1. Submissions are invited from comparative law scholars around the world for a works-in-progress roundtable, to be held at the University of Texas at Austin on May 21-22, on all subjects of comparative law. The purpose of this round table is to offer scholars the opportunity to develop their ideas as they work toward submitting a draft–either an article or a book–for publication. A total stipend of $500 is available for participants.
  2. The Xiamen Academy of International Law is inviting applications for the 2019 Summer Program to be held from July 8-26, 2019. Interested candidates must submit applications by April 30, 2019.
  3. The Democratic Decay Resource (DEM-DEC) released its ‘eighth Global Research Update on democratic decay’ (March 2019 – available here), containing new research worldwide from February and early March 2019; items suggested by DEM-DEC users; a rapidly expanding list of forthcoming research; a list of new resources added to the Links section; and – in honour of International Women’s Day on March 8 – a list of recommended reads on far right and populism by female scholars (compiled by Cas Mudde). A post introducing the Update will be published on the IACL-AIDC Blog on March 11 (Monday), followed by publication on Verfassungsblog.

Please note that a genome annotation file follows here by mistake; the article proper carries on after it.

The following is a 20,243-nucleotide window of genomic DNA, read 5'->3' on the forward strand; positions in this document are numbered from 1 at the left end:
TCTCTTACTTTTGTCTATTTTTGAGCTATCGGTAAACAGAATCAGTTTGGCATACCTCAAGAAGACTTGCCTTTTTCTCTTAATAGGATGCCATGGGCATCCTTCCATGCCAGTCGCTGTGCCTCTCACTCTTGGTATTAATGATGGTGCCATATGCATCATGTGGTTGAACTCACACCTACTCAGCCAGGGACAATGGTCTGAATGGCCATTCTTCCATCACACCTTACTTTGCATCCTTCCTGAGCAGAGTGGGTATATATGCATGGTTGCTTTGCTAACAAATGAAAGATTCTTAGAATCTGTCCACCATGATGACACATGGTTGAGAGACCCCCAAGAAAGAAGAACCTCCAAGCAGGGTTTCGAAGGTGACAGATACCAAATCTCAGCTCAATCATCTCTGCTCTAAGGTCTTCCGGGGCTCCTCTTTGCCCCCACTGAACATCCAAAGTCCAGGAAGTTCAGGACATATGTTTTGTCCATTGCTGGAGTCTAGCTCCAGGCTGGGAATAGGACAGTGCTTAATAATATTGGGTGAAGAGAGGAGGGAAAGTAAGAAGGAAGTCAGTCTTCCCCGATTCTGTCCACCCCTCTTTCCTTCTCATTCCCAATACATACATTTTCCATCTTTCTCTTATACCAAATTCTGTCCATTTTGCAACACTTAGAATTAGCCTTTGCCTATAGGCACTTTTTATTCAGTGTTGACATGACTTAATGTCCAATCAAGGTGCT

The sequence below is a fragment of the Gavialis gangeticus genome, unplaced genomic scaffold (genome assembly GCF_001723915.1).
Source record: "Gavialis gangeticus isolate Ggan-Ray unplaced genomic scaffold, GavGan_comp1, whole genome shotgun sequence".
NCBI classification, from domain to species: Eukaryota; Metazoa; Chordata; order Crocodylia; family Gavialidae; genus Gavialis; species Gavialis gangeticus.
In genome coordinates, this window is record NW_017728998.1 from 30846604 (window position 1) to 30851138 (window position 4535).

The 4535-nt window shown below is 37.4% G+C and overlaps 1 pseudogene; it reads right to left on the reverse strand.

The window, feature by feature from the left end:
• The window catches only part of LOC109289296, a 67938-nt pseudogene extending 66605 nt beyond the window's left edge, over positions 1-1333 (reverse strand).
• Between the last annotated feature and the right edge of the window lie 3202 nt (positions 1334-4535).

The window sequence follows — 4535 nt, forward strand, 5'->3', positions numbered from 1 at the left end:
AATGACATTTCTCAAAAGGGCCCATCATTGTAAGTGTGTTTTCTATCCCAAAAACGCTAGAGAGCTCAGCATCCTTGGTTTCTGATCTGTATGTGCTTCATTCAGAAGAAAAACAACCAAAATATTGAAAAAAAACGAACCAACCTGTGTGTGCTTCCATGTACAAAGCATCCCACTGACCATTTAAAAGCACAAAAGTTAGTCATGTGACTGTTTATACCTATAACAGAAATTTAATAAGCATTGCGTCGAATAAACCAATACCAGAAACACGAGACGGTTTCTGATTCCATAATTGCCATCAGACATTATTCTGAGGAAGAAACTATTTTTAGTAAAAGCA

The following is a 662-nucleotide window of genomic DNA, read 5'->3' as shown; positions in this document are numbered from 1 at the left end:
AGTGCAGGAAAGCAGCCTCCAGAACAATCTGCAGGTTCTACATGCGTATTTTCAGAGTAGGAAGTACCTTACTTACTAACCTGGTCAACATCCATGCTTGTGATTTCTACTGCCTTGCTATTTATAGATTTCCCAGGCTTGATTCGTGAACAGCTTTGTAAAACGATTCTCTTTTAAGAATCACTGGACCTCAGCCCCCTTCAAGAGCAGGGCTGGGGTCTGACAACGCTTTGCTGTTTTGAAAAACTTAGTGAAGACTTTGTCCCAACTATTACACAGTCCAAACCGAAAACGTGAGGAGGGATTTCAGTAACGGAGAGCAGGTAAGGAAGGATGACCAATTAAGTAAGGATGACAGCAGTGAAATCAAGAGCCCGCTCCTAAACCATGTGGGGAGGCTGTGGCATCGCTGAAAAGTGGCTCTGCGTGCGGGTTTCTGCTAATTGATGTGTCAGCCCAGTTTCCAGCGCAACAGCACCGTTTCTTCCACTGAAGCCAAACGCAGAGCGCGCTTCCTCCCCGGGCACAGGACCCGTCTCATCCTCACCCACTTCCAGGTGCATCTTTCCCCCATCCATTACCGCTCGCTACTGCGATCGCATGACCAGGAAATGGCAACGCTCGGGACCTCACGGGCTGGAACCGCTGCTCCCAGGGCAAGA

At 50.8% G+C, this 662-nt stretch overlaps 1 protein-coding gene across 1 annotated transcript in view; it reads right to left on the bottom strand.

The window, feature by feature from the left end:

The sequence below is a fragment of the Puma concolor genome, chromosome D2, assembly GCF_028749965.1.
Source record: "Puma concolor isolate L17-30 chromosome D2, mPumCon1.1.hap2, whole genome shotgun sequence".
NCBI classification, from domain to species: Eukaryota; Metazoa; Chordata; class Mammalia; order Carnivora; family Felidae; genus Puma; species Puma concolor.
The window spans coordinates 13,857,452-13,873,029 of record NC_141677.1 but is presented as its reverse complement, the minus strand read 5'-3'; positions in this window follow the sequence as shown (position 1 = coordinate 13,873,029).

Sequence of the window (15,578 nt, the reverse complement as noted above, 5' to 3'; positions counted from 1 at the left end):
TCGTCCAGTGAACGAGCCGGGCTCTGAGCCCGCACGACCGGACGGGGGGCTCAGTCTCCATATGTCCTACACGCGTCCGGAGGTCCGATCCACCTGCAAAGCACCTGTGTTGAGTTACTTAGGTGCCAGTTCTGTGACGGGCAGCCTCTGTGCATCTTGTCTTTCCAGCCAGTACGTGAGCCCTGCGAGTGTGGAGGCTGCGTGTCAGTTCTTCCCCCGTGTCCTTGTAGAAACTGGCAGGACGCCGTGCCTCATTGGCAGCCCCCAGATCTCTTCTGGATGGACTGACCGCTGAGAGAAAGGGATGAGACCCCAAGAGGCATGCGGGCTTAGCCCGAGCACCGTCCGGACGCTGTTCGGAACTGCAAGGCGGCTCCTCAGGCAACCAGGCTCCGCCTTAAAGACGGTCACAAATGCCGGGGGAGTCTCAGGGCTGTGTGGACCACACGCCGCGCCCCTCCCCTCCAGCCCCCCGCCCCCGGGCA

4. Friedrich Schiller University Jena is organizing an international conference on ‘100 Years of the Weimar Constitution: Constitution-Making and Its International Context’ to be held from April 4-5, 2019 in Weimar. The conference aims to undertake an international and comparative assessment of the Weimar Constitution of 1919. Both the linkages of the Weimar Constitution to contemporary developments and the international reception of the Weimar Constitution, including its long-term effects in international legal and intellectual discourses, will be analyzed. The event will be international and interdisciplinary. It will involve the perspectives of legal scholars, historians and political scientists. More information about the conference can be found online.
  5. University of Leipzig is inviting applications for the Summer School on ‘Human Rights in Theory and Practice’ to be held from September 1-7, 2019 in Leipzig. Interested applicants must note that the deadline for early bird registration is March 31, 2019.